Photo by Claudio Schwarz on Unsplash

According to research shared from Barna Group, 29% of pastors thought about quitting during the pandemic. Our local paper, the Wilkes Journal Patriot, ran a national article reflecting on the difficulty of the pandemic year for pastors, and how some had stepped away. Anecdotally, I know of several pastors who have stepped away from ministry of their own accord or were encouraged to leave by their churches. Also anecdotally, the associate pastor at our church shared that 5 of the 7 close ministry friends he has worked with over the past 20 years are no longer in vocational ministry.

Personally, the past 15 months have been challenging and at times overwhelming. I understand the sentiment and concerns for many of these pastors who have stepped away. But I long for something more. I long to finish well.

In this post, I’m writing to pastors and church leaders. My aim is to encourage you to apply some of the strategies for finishing well. In a subsequent post, I’m going to write to churches and church members encouraging you to support and encourage your pastors and ministers on their journey.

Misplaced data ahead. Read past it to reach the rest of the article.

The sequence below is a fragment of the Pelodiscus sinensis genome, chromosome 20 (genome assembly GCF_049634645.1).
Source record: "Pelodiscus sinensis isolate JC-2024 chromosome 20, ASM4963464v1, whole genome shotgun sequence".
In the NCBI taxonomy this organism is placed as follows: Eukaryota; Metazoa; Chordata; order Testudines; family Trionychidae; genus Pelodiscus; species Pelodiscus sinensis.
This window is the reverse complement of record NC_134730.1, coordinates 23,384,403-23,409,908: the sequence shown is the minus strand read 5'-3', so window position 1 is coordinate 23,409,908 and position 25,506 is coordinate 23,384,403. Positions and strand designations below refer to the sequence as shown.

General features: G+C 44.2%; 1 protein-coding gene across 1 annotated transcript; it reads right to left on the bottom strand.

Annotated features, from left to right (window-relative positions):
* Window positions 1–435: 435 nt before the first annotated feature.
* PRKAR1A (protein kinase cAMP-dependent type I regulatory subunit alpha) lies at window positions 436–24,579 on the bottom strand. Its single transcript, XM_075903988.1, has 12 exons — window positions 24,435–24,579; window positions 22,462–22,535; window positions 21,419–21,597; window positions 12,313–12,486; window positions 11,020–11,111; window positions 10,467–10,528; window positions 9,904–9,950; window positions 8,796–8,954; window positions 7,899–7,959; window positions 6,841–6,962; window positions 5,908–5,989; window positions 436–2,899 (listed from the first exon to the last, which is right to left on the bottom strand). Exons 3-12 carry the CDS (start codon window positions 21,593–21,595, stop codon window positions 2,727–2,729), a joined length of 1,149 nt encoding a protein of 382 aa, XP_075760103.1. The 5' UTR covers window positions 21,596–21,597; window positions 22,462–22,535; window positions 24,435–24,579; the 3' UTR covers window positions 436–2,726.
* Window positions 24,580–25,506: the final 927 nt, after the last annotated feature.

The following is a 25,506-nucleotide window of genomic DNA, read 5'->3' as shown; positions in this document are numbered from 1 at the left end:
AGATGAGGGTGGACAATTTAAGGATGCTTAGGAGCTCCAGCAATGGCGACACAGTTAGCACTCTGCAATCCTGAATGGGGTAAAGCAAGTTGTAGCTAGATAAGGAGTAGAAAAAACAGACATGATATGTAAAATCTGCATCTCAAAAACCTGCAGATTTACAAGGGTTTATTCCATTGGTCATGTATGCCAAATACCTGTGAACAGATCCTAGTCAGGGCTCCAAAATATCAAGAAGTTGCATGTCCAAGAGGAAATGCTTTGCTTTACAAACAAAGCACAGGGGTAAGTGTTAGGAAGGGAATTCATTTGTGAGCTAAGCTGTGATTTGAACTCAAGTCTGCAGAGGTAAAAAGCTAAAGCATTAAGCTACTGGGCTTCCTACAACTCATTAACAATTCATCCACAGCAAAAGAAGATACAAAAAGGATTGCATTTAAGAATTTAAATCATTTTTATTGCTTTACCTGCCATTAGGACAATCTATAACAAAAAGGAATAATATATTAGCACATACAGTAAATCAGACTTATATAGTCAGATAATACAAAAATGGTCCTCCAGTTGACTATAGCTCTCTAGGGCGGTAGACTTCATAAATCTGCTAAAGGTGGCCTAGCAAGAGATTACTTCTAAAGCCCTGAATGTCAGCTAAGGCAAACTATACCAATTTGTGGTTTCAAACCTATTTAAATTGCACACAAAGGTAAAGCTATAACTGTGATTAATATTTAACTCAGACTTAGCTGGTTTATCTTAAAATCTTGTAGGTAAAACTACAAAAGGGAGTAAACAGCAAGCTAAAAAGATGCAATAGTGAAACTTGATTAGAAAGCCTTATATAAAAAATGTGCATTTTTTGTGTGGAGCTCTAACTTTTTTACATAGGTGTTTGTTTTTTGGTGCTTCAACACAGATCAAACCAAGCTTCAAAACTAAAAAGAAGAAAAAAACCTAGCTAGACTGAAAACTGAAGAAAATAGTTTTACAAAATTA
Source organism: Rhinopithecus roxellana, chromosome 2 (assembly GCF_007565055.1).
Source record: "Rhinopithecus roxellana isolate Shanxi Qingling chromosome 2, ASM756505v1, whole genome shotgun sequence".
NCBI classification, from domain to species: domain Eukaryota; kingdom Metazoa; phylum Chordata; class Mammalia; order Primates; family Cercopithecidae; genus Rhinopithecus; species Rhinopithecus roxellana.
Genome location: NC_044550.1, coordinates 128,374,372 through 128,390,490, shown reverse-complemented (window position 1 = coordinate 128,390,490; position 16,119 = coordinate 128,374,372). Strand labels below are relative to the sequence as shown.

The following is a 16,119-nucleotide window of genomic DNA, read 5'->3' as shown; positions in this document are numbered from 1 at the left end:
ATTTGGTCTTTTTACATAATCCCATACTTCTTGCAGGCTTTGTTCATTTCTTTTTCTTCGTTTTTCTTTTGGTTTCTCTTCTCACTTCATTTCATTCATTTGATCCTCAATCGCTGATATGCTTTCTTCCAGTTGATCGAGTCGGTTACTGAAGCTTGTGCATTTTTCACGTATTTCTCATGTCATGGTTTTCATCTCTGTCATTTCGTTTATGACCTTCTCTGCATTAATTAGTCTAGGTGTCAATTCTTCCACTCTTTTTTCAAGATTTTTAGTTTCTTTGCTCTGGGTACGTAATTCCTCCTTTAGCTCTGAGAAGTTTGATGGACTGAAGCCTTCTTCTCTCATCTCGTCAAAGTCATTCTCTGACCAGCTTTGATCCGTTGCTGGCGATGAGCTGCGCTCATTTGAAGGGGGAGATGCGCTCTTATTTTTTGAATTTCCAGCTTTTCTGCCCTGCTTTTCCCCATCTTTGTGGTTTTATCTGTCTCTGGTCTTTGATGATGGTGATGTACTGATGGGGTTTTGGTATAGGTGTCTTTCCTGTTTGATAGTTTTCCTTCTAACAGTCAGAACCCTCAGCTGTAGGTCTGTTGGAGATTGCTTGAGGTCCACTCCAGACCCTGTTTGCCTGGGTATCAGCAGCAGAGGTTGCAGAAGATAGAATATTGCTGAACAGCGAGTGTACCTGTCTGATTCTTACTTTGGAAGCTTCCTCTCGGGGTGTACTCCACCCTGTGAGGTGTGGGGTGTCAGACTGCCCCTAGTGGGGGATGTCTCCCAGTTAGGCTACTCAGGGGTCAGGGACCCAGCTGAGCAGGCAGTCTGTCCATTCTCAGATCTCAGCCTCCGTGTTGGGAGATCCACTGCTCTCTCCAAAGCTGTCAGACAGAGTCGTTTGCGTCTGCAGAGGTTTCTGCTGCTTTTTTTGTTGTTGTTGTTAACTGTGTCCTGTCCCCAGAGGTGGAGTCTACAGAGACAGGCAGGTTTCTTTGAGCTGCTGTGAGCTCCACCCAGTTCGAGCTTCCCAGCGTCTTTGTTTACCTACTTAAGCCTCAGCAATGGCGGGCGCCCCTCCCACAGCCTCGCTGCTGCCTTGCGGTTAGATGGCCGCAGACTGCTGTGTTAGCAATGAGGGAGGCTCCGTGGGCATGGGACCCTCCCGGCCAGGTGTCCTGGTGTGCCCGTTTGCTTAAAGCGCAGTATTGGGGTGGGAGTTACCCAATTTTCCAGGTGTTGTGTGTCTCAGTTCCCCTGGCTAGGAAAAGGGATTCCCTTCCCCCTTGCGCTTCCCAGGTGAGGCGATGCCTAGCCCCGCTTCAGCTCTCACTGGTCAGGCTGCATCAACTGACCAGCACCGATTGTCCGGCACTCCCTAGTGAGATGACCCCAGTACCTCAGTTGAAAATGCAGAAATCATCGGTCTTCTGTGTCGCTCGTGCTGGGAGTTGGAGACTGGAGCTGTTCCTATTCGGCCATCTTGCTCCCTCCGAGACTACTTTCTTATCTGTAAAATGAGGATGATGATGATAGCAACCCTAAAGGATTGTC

In his book, The Making of a Leader, J. Robert Clinton reflected on several barriers to leaders finishing well. They are:

  1. Finances-their use and abuse
  2. Power-its abuse
  3. Pride-which leads to downfall
  4. Sex-illicit relationships
  5. Family-critical issues
  6. Plateauing

The strategies below will not specifically address each of these barriers. But they will help us as leaders to build habits and character traits into our lives that will help us finish well.